13.3 The existence of roots of a system and the convergence of the Newton process 469
13.4 The rapidity of convergence of the Newton process 474
13.5 Uniqueness of solution 475
13.6 Stability of convergence of the Newton process under variations of the initial approximation 478
13.7 The modified Newton method 481
13.8 The method of iteration 484
13.9 The notion of a contraction mapping 487
13.10 First sufficient condition for the convergence of the process of iteration 491
13.11 Second sufficient condition for the convergence of the process of iterations 493
13.12 The method of steepest descent (gradient method) 496
13.13 The method of steepest descent for the case of a system of linear equations 501
13.14 The method of power series 504

References for Chapter 13 506

CHAPTER 14 THE INTERPOLATION OF FUNCTIONS 507

14.1 Finite differences of various orders 507
14.2 Difference table 510
14.3 Generalized power 517
14.4 Statement of the problem of interpolation 518
14.5 Newton’s first interpolation formula 519
14,6 Newton’s second interpolation formula 526
14.7 Table of central differences 530
14.8 Gaussian interpolation formulas 531
14.9 Stirling’s interpolation formula 533
14.10 Bessel’s interpolation formula 534
14.11 General description of interpolation formulas with constant interval 536
14.12 Lagrange’s interpolation formula 539
14.13 Computing Lagrangian coefficients 543
14.14 Error estimate of Lagrange’s interpolation formula 547
14.15 Error estimates of Newton’s interpolation formulas 550
14.16 Error estimates of the centrai interpolation formulas 552
14.17 On the best choice of interpolation points 553
14.18 Divided differences 554
14.19 Newton’s interpolation formula for unequally spaced values of the argument 556
14.20 Inverse interpolation for the case of equally spaced points 559
14.21 Inverse interpolation for the case of unequally spaced points 562
14.22 Finding the roots of an equation by inverse interpolation 564
14.23 The interpolation method for expanding a secular determinant 565
14.24 Interpolation of functions of two variables 567
14.25 Double differences of higher order 570
14.26 Newton’s interpolation formula for a function of two variables 571

References for Chapter 14 573

CHAPTER 15 APPROXIMATE DIFFERENTIATION 574

15.1 Statement of the problem 574
15.2 Formulas of approximate differentiation based on Newton’s first interpolation formula 575
15.3 Formulas of approximate differentiation based on Stirling’s formula 580
15.4 Formulas of numerical differentiation for equally spaced points 583
15.5 Graphical differentiation 586
15.6 On the approximate calculation of partial derivatives 588

References for Chapter 15 FBO

CHAPTER 16 APPROXIMATE INTEGRATION OF FUNCTIONS 590

16.1 General remarks 590
16.2 Newton-Cotes quadrature formulas 593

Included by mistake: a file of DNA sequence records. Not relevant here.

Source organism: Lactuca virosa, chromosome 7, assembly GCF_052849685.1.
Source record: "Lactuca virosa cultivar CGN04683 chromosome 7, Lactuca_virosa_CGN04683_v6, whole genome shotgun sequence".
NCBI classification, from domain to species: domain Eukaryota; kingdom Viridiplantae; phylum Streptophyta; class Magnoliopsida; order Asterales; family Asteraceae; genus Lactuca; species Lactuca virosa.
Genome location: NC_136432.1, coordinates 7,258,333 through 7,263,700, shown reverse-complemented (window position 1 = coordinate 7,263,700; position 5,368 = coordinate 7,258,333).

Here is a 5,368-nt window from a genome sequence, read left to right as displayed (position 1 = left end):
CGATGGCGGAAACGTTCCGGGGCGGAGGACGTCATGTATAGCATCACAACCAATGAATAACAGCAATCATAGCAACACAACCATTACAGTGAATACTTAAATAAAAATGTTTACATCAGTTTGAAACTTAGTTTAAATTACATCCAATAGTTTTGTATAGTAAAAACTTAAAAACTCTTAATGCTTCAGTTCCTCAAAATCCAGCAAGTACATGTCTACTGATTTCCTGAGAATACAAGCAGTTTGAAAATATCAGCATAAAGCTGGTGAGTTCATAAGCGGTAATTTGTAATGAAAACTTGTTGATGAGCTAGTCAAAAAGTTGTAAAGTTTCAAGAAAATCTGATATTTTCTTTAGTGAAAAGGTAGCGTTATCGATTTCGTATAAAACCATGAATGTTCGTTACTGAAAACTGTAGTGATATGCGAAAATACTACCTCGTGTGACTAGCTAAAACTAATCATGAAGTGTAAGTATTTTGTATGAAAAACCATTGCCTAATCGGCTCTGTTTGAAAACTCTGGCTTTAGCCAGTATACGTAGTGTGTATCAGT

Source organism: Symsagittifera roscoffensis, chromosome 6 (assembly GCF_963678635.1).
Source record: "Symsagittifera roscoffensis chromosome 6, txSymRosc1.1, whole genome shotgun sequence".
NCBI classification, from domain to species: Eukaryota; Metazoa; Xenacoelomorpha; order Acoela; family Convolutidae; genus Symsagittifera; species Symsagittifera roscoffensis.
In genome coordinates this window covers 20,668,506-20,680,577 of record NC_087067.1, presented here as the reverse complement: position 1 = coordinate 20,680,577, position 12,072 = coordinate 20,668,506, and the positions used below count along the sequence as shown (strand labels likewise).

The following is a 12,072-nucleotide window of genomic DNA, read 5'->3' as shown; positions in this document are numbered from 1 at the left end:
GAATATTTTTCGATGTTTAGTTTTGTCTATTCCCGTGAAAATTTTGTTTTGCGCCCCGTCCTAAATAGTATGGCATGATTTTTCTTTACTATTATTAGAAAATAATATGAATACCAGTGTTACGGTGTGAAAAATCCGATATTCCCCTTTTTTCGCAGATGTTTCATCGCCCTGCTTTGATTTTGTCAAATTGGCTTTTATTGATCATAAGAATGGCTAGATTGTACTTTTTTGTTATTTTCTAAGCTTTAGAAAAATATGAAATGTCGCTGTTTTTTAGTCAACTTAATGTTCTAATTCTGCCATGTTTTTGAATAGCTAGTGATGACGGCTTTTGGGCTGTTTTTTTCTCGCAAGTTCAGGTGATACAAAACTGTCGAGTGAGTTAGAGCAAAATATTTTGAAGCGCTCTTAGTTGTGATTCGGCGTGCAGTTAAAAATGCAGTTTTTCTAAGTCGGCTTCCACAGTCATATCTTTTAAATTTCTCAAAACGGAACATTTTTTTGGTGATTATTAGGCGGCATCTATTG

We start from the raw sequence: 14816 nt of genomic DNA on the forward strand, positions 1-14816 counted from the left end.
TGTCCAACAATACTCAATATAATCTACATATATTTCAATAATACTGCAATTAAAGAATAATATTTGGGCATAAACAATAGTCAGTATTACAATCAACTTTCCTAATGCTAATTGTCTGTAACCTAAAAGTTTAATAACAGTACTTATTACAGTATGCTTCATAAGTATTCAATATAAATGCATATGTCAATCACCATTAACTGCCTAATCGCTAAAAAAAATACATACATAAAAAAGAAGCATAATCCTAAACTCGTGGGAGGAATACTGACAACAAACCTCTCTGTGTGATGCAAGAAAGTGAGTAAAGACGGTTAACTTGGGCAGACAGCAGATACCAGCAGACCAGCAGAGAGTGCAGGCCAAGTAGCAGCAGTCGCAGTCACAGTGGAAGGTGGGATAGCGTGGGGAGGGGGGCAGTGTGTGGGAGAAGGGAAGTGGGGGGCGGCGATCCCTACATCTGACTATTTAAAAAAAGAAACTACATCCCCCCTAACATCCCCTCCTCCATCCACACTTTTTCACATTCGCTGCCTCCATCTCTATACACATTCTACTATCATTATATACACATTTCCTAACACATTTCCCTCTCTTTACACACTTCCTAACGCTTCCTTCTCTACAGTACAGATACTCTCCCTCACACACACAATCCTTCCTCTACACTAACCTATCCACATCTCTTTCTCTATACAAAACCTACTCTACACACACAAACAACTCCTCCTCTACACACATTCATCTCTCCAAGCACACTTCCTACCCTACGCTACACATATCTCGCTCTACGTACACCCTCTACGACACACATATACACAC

16.3 The trapezoidal formula and its remainder term 595
16.4 Simpson’s formula and its remainder term 596
16.5 Newton-Cotes formulas of higher orders 599
16.6 General trapezoidal formula (trapezoidal rule) 601
16.7 Simpson’s general formula (parabolic rule) 603
16.8 On Chebyshev’s quadrature formula 607
16.9 Gaussian quadrature formula 611
16.10 Some remarks on the accuracy of quadrature formulas 618
16.11 Richardson extrapolation 622
16.12 Bernoulli numbers 625
16.13 Euler-Maclaurin formula 628
16.14 Approximation of improper integrals 633
16.15 The method of Kantorovich for isolating singularities 635
16.16 Graphical integration 639
16.17 On cubature formulas 641
16.18 A cubature formula of Simpson type 644

References for Chapter 16 648

CHAPTER 17 THE MONTE CARLO METHOD 649

17.1 The idea of the Monte Carlo method 649
17.2 Random numbers 650
17.3 Ways of generating random numbers 653
17.4 Monte Carlo evaluation of multiple integrals 656
17.5 Solving systems of linear algebraic equations by the Monte Carlo method 666

References for Chapter 17 674

Complet list of references 675

INDEX 679

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Lectures on Nuclear Theory – Landau, Smorodinsky

In this post, we will see the book Lectures On Nuclear Theory by L. D. Landau; Ya. Smorodinsky.

About the book

This book is based on a series of lectures delivered to experimental physicists by one of the authors (L. Landau) in Moscow in 1954.

In maintaining the lecture form in the printed edition we are emphasizing the fact that the presentation makes no pretense at completeness and that the choice of subject matter is purely arbitrary.

Since there is, at the present time, no rational theory of nuclear forces, we have limited our conclusions concerning nuclear structure to those which can be reached from an analysis of the available experimental data, using only general quantum-mechanical relations.

No attempt has been made to give a bibliography of the literature; rather we have indicated only new experimental results.

The book was translated from Russian and was published in 1959.

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Contents

Foreword V

LECTURE ONE: Nuclear Forces 1

LECTURE TWO: Nuclear Forces (Scattering of Nucleons by Nucleons) 13

LECTURE THREE: Nuclear Forces (Scattering of Nucleons at High Energies) 23

LECTURE FOUR: Nuclear Structure (Independent Particle Model) 33

LECTURE FIVE: Structure of the Nucleus (Light Nuclei) 43

LECTURE SIX: Structure of the Nucleus (Heavy Nuclei) 53

LECTURE SEVEN: Nuclear Reactions (Statistical Theory) 69

LECTURE EIGHT: Nuclear Reactions (Optical Model. Deuteron Reactions) 77

LECTURE NINE: 𝜋-Mesons 87

LECTURE TEN: Interaction of 𝜋-Mesons with Nucleons 99

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Space and Time in the Microworld – Blokhintsev

In this post, we will see the book Space and Time in the Microworld by D. I. Blokhintsev  .

About the book

In comprehending the physical content of dynamic variables which have geometric meaning, for example, the space-time particle coordinates x, y, z, t it is often necessary to have recourse to gedanken experiments which, although not feasible in practice, can nevertheless be compatible with the basic principles of geometry and quantum mechanics. In a desert sea of abstract constructions there is a still larger distance between macroscopic concepts of space-time and the way of employing the coordinates x, y, z and t in relativistic quantum field theory.